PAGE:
26 of 26 people found the following review helpful
on March 22, 2011
From front to back cover, this book cannot help but draw you in. Pick it up and simply flip through it: with even more photographs than before - all of them digitally restored - you'll see Gandhiji walking and laughing in the pages. And the detailed chronology with map and notes make this a useful reference for anyone - young and old - trying to understand the historical stage on which he lived.
Easwaran's introduction (not in the previous edition) brings to light his deep desire to understand Gandhiji's mesmerizing effect on Easwaran himself as well as the circle in which he lived. His quest to discover the underlying cause prompted a visit to Gandhi's ashram so that he could spend time with the Mahatma, and understand the deep inner transformation that Gandhiji underwent - to the end of his life - so that his every action was consistent with his deepest beliefs.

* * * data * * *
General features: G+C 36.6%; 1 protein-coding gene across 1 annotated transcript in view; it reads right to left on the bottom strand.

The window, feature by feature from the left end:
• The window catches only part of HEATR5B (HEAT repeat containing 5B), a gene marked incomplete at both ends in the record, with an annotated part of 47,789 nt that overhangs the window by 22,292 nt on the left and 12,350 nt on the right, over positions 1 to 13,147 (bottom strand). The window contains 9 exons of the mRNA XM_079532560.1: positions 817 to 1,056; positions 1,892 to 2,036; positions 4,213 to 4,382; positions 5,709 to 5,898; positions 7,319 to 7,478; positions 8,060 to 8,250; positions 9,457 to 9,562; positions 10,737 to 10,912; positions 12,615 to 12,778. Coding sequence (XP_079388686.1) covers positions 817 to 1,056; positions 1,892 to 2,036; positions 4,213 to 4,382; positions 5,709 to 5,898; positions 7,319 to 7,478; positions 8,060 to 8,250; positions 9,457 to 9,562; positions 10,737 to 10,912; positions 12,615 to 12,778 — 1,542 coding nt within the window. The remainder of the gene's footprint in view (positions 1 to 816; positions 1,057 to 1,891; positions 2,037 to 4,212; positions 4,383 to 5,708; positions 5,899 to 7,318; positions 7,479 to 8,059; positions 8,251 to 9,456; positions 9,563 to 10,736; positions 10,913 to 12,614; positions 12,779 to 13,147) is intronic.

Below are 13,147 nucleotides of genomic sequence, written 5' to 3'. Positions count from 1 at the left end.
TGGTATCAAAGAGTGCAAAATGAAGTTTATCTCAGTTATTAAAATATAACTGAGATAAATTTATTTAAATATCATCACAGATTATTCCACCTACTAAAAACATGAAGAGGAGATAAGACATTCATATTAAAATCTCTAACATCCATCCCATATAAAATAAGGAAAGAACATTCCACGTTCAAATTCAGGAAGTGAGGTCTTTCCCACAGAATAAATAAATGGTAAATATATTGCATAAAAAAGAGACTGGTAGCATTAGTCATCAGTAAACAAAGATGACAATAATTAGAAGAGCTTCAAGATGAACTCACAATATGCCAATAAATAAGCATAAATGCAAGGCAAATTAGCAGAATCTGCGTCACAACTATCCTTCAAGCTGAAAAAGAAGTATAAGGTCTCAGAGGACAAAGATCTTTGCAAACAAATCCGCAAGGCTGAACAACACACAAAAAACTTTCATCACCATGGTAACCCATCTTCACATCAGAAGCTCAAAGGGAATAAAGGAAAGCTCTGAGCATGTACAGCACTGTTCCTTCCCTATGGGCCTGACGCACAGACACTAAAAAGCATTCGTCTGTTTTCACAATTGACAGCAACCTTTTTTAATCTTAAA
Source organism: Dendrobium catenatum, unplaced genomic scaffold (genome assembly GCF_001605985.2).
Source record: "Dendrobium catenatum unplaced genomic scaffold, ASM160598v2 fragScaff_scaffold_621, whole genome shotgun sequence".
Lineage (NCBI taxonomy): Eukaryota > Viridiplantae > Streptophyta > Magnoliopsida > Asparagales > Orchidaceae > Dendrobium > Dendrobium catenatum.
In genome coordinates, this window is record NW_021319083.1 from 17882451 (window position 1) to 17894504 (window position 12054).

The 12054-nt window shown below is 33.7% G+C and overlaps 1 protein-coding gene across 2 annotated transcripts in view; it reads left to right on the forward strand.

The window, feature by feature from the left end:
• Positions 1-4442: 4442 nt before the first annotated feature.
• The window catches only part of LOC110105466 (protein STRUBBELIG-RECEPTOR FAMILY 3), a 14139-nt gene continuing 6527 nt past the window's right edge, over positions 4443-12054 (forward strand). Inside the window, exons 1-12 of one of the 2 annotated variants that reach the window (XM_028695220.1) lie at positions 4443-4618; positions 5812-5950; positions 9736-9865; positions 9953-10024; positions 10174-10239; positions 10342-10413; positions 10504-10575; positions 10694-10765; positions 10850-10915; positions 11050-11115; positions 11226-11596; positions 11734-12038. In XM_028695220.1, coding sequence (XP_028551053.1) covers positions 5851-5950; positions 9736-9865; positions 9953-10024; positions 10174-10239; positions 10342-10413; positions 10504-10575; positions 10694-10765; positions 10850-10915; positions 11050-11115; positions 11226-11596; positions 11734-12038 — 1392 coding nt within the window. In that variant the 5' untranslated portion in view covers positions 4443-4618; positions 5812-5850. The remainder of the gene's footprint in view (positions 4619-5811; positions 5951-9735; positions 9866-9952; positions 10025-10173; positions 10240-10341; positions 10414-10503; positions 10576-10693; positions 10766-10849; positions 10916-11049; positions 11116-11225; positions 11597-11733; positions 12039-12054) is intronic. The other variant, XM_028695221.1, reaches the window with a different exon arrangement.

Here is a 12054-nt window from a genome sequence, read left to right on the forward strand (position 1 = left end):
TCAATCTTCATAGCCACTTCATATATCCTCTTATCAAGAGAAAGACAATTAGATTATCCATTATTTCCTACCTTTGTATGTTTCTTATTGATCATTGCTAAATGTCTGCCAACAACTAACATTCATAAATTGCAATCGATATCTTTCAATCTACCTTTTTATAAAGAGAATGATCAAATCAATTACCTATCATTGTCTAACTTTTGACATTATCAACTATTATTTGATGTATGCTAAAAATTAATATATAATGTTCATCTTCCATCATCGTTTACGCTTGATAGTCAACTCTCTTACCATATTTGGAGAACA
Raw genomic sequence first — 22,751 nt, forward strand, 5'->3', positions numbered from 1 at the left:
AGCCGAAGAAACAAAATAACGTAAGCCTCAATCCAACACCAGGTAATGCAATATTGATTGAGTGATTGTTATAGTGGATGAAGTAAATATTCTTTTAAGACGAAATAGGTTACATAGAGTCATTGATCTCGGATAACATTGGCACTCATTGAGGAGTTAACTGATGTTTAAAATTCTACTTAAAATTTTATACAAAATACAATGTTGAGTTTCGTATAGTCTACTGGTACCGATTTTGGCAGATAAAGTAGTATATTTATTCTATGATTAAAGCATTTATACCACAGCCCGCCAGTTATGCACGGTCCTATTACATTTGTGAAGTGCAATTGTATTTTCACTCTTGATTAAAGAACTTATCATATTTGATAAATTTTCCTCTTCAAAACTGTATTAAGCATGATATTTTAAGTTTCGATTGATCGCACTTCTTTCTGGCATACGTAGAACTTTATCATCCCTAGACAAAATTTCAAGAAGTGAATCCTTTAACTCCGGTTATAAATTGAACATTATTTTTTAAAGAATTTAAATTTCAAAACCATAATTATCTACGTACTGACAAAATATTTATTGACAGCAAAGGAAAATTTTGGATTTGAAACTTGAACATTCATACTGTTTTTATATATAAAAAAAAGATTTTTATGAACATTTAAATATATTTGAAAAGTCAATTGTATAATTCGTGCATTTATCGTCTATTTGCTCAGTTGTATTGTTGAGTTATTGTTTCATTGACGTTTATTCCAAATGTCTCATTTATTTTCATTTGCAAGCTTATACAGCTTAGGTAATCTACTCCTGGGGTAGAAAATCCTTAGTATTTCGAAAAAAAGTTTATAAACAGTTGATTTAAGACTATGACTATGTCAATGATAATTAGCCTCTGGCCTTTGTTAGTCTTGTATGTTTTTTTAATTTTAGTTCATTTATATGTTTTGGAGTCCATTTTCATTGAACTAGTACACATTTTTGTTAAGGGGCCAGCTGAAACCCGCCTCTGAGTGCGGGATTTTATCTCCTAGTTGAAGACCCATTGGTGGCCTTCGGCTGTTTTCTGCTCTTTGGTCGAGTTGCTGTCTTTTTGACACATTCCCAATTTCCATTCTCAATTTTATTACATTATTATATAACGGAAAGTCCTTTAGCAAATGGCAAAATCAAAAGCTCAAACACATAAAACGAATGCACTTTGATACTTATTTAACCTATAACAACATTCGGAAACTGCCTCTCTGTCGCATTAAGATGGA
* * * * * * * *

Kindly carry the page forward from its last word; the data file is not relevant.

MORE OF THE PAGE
I love Easwaran's ability to unlock historical events by illustrating, for example, how by conserving his anger at injustice and harnessing it instead through "the fierce discipline of satyagraha", Gandhiji became an instrument for the welfare of both British and Indians alike. Ultimately, as we see here, Gandhi's actions are far from "political"; instead, they are driven by a deeper understanding of the unity of life. There is no book on Gandhi that captivates my heart as much as this one, or shows me how to become even a small part like him, through my own inner transformation.
23 of 23 people found the following review helpful
on March 24, 2011